(this might not be the same order in which I placed them; they're all equally great.)
Jonathan Carroll -- Friend's Best Man
R.A. Lafferty -- You Can't Go Back
Gene Wolfe -- The Detective of Dreams
J.G. Ballard -- The Drowned Giant
Lucius Shepard -- Surrender
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Minz
Posted on Tuesday, February 01, 2005 - 02:03 pm:   

In addition to what's been mentioned, needs
Manly Wade Wellman
Ambrose Bierce
Louisa May Alcott
Shirley Jackson
Peter Beagle
Mark Twain
Michael Moorcock
L Sprague de Camp
Robertson Davies
Henry James
Pat McKillip
Stephen Vincent Benet
Joyce Carol Oates
Jack Williamson
Karl Edward Wagner
Poe, Poe, Poe
Henry Kuttner
Ramsey Campbell
L. Frank Baum
Edith Wharton
Charlotte Perkins Gilman
Richard Matheson
Tanith Lee
Fredric Brown
Lord Dunsany
C.S. Lewis
W.P. Kinsella
Lewis Carroll
Robert Reed (?--I'm only thinking of SF stories for Bob, so maybe not)
Charles de Lint
Neil Gaiman
Steven Millhauser
Kelly Link (post 95, but so's Duncan & Chiang & Dragonfly by LeGuin)
Jeff Ford
John M. Ford (those pesky Fords)

There's more, but that's what jumps out at the moment. Many of the above names, there's a singular story that's obvious, The Lottery, The Yellow Wall Paper, Shoeloss Joe Jackson comes to Iowa, The Devil and Daniel Webster, etc. The others, there's a range to choose from.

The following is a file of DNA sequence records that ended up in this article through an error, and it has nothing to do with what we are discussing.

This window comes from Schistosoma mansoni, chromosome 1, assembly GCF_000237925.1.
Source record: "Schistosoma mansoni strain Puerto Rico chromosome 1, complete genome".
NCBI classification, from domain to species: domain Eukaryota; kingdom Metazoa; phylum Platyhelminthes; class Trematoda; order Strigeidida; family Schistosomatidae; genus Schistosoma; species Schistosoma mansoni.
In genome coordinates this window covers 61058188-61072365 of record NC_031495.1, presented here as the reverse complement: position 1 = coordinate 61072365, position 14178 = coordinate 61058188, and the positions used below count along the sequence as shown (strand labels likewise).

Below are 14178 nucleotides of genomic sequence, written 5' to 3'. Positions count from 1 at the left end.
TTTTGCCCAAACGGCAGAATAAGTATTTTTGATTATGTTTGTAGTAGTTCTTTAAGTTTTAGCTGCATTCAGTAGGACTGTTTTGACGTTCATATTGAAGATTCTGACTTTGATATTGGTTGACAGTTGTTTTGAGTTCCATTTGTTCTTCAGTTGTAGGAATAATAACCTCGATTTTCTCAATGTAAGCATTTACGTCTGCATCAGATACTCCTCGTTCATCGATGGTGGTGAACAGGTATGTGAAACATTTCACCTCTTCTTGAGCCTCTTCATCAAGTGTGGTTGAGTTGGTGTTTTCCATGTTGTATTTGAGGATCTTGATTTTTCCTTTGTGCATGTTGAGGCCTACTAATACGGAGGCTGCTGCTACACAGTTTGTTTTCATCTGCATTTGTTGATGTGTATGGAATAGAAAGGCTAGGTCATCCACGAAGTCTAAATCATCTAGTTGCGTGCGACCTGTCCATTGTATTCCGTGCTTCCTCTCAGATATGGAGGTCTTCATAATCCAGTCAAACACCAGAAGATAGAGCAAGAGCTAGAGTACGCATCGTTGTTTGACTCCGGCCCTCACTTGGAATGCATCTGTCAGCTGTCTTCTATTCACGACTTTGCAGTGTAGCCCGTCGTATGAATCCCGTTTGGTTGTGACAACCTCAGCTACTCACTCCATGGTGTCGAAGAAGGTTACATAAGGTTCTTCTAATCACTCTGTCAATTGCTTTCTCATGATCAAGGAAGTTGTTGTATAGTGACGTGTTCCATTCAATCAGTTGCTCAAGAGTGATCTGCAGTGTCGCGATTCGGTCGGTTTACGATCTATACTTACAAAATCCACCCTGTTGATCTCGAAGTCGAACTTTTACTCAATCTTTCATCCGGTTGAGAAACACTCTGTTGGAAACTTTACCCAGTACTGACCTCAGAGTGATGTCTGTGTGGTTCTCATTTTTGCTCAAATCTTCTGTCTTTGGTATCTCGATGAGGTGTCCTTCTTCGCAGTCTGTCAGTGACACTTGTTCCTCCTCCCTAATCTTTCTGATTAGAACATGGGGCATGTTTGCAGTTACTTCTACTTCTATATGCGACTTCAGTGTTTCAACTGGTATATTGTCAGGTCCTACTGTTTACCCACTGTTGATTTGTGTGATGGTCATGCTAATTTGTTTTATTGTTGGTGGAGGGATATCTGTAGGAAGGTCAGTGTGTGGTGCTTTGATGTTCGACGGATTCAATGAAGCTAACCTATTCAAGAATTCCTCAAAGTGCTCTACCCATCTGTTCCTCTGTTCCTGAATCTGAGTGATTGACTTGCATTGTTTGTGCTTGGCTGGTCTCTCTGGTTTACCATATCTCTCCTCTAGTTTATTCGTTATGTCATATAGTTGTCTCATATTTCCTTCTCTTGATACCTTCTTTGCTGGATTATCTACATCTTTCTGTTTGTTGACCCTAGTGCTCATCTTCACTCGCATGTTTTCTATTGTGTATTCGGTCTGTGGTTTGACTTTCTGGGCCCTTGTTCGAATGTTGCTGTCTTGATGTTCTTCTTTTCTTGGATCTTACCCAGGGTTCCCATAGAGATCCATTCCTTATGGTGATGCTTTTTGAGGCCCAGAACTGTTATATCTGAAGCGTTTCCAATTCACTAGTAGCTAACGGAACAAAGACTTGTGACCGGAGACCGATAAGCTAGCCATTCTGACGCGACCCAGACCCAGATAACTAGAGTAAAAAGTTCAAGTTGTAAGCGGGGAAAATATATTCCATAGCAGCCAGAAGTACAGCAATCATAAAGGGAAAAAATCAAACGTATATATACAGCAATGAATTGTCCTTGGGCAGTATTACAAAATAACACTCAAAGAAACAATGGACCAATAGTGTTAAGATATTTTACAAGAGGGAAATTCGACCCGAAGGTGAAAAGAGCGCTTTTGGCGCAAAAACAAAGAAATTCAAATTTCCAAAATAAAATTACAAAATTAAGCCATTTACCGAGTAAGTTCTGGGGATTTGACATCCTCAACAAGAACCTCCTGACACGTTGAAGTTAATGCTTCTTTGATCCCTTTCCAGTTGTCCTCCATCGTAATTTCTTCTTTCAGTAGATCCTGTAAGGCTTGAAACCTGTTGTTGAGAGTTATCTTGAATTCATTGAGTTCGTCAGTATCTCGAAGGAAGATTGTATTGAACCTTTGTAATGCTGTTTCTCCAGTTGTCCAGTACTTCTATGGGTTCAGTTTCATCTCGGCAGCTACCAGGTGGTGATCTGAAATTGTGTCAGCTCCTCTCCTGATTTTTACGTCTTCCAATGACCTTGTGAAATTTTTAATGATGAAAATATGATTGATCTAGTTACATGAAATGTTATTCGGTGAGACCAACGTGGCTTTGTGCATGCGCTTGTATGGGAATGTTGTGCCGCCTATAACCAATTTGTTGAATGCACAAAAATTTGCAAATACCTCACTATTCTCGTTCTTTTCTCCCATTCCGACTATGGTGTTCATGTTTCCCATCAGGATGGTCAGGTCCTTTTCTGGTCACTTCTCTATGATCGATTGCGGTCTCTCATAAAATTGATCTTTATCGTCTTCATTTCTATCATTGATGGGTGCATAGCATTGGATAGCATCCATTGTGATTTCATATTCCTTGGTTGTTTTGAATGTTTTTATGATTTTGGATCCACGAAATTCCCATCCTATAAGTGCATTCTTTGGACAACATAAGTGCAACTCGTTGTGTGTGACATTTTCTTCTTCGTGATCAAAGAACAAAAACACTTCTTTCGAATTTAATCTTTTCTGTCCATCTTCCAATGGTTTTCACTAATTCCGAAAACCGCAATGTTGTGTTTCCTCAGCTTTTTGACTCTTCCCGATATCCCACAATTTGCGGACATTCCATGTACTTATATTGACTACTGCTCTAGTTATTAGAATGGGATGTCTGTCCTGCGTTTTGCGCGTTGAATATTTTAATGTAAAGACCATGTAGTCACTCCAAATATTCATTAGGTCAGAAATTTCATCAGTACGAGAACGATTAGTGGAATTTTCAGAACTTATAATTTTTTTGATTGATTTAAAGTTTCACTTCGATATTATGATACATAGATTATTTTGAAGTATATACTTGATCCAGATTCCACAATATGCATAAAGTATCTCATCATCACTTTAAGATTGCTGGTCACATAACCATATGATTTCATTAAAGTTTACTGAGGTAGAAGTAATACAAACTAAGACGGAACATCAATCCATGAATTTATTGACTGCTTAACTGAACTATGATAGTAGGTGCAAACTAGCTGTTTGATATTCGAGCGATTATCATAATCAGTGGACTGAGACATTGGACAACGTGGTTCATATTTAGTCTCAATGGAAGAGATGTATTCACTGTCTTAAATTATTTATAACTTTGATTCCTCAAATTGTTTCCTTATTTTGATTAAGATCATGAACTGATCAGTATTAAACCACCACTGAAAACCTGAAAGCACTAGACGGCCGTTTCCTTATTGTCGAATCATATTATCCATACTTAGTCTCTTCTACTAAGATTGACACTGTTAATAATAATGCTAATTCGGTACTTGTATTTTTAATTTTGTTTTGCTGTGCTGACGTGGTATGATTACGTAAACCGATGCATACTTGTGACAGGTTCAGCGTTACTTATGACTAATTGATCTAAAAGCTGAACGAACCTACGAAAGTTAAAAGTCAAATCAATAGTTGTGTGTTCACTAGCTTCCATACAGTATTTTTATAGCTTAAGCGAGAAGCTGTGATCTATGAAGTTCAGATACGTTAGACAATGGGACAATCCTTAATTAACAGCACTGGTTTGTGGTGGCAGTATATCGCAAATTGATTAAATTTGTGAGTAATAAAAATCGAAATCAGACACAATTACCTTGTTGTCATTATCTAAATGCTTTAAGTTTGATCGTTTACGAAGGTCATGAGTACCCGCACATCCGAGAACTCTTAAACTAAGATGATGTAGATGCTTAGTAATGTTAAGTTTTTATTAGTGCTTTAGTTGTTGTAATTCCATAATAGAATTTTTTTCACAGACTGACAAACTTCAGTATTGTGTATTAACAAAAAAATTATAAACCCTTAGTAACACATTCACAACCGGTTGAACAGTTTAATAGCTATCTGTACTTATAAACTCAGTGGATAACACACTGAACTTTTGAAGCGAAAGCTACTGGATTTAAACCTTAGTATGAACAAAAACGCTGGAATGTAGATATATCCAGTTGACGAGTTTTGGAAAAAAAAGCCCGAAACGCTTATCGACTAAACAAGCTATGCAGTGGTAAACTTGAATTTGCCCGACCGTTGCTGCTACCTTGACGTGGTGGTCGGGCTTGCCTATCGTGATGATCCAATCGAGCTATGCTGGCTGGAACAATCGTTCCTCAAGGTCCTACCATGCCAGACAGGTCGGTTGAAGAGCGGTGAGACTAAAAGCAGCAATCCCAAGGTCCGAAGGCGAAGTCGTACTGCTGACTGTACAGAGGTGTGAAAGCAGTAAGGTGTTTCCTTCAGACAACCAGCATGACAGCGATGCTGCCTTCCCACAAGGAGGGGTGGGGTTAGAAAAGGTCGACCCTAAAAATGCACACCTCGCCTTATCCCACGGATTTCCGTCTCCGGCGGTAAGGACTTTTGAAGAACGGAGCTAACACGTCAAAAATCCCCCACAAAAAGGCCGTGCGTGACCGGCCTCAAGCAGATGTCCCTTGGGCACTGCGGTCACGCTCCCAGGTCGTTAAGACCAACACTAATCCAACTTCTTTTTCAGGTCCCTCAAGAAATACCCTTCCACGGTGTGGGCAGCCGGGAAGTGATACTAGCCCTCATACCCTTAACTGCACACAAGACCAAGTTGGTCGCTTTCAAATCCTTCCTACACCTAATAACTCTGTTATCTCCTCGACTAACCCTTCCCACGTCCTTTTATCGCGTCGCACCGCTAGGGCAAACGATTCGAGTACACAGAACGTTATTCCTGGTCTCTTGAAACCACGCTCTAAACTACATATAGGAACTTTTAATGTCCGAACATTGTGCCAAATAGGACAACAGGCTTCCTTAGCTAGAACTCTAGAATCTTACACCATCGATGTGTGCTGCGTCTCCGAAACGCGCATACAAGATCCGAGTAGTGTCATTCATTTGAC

and there should be more Wolfe,
and more Stephen King (who's a much better short fiction writer than novelist),

not to mention I'd argue about which story to choose for a lot of the authors named--Lucius, Wolfe, Le Guin (though I do love the ending of Dragonfly), Davidson, Connie Willis, etc.
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Minz
Posted on Tuesday, February 01, 2005 - 02:05 pm:   

Rip Van Winkle has to be on the list, for historical significance alone.

(I know JV wanted top ten, but as a service to Jonathan, and to keep from driving myself nuts trying to pick just ten, I just went stream of consciousness.)
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Minz
Posted on Tuesday, February 01, 2005 - 02:08 pm:   

AS for top ten, would that be top ten personal favorites. Top ten most significant. The Fantasy Alltime Top Ten (thus far, of course). All of these would be different, and require more brain power than I can dare spare for now.
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JV
Posted on Tuesday, February 01, 2005 - 02:12 pm: